Monday, April 21, 2008

If you get your news from TV, the Pentagon is messing with your mind

In a three-page story beginning on page 1A of Sunday's New York Times, David Barstow documents how the Pentagon has been using retired high-ranking military personnel as propaganda agents for the purpose of selling the "success" of the Iraq Occupation (my word, not theirs) to the American people on the three "major" networks, as well as CNN, MSNBC, Fox News, and PBS.

You've seen them--the suited "retired Army major general so-and-so" who has just returned from a "fact-finding" mission to Guantanamo/Baghdad/Afghanistan to happily report that we "have turned the corner/seen light at the end of the tunnel/begun to kick some ass/are clearly winning the war" in Iraq. The only problem: the "scoops" pouring out of these malleable mouths were nothing but Rumsfeld talking points given a military haircut and shoe shine and trotted out to see how they would play in the lala land that is contemporary major network news.

Don't you wonder why it is that we are NEVER ALLOWED TO SEE anything that looks like death on our TV screens? Why, even the sight of a flag-draped coffin containing the remains of a US soldier is taboo, let alone the gruesome, gut-wrenching stuff that draws Americans to movie and TV gore-fests like '24', CSI, and such, week after week. As Amy Goodman said in a speech last night here in Denver, if Americans were forced--as Iraqi men, women, and children are day-in/day-out--to see scenes of war AS IT ACTUALLY IS alongside images of their pretty-boy-and-girl news anchors, they would demand an end to the madness faster than the character, Marlow, in Joseph Conrad's Heart of Darkness can say, "The horror! The horror!"

Here's another dot for you:

If you can't look at the product of your particular enterprise at any given moment, it probably isn't something you should be doing.

Tuesday, April 8, 2008

Elephant dots

This morning, I spent about three hours watching the members of the Senate Armed Services Committee "grille" Gen. David Petraeus and Ambassador to Iraq, Ryan Crocker. Some words were to be heard so frequently as to cause tears of boredom--words such as "progress", "al Qaeda", "safer", "thanks", "responsibility", "uh (from Crocker)", "surge is working", "open-ended", "extremists", "bin Laden", "cost", "coalition forces", and "Iran".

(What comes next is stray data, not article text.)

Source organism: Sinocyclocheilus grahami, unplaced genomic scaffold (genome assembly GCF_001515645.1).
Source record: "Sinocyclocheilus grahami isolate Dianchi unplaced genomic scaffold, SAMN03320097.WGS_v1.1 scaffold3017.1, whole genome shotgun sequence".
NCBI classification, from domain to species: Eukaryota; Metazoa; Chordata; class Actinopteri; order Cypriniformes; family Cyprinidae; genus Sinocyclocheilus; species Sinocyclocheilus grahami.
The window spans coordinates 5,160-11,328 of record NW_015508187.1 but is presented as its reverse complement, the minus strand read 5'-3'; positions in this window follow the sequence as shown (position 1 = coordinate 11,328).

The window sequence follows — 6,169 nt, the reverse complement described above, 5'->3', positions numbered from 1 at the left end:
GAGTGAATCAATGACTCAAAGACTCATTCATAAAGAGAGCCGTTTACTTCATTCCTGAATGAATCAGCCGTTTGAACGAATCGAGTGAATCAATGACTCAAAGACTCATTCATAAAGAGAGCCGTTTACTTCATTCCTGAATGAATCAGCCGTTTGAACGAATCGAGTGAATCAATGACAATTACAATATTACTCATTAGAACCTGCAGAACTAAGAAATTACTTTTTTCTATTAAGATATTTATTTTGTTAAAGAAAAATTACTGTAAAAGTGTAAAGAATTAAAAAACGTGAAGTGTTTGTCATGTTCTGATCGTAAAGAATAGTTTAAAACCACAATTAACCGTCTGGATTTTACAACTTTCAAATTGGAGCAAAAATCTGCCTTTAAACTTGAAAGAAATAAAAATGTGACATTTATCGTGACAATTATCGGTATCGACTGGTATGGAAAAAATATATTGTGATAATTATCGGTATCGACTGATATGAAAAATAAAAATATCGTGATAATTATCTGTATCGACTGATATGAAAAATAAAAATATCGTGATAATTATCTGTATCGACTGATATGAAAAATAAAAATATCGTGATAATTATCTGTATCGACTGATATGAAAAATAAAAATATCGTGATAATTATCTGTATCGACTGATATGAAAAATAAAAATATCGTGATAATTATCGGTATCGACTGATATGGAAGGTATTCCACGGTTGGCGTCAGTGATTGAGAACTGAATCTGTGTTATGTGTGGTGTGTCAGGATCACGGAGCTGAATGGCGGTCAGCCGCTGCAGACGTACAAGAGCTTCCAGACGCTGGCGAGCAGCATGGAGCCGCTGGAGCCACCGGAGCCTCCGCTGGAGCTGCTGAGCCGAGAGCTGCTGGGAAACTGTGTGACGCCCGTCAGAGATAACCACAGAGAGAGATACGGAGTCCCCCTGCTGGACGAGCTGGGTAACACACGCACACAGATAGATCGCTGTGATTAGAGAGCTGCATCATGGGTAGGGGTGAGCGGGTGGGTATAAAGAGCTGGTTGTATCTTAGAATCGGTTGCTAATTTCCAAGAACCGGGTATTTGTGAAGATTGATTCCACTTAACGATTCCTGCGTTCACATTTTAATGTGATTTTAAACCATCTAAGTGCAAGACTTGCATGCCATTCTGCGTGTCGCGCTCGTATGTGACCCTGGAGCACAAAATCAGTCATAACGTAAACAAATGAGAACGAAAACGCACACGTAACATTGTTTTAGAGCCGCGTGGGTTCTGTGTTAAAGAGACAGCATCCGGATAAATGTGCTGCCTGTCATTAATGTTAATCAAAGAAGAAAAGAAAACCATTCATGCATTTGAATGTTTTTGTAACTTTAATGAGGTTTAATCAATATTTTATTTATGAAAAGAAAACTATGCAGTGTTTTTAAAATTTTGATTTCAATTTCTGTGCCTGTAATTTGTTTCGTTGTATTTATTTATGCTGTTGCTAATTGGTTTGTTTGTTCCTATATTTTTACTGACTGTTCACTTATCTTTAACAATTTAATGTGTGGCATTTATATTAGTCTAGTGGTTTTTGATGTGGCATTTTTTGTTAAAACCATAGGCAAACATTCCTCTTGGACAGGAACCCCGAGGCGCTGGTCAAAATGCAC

Most of the words I was listening for were nowhere to be heard: "Iraqi nationalists" ("Arab nationalists" WAS mentioned, but it's not the same thing), "Iraqi death toll", "polls of the Iraqi people", "occupation", , "quagmire", "root cause", "American economy", and anything doing with the facts on the ground in Iraq BEFORE the "coalition forces" invaded that country.

In other words--with exceptions voiced by Senators Evan Bayh, Carl Levin, and one or two others--it was basically on the level of a interview delivered by rock star to a room full of groupies. Like everything else this administration and its Senate minions do, it was based on such a small sliver of reality as to have totally lost the truth of "the big picture". (Does anyone out there in cyberspace remember the Army's half-hour TV series of the '50's and '60's by that same name? Those were the days when the US government cared about such things.)

Had any of the folks on the committee read Naomi Klein's Shock Doctrine or Jeremy Scahill's Blackwater? If they had, I don't see how they could just sit there and take it while a parade of white-haired, white-skinned, privileged men from the deep South out-bid each other for the honor of having their noses buried the furthest up Petraeus' keester, while pretending that Iraq is anything other than a wasted mess of a country.

A "quagmire" is defined by Merriam-Webster's Online Dictionary as "a difficult, precarious, or entrapping position". With Gen. Petraeus' repeated refusal to estimate a possible end date for the occupation of Iraq, claiming that it depended solely upon "conditions" on the ground, I would have loved just one senator to have asked, "General, would you say that the current situation in Iraq vis-a-vis the US could be summarized as a quagmire?"

The other definition for "quagmire" is "soft miry land that shakes or yields under the foot". Quicksand, perhaps? Like quicksand, there seem to be only two moral options in Iraq for the US: either try not to move or change position and somehow stay afloat (Bush's course) or struggle to free ourselves (withdraw) and perhaps sink deeper into the moral morass, along with the Iraqis. There must be an especially hot place in hell for those who did this to all of us.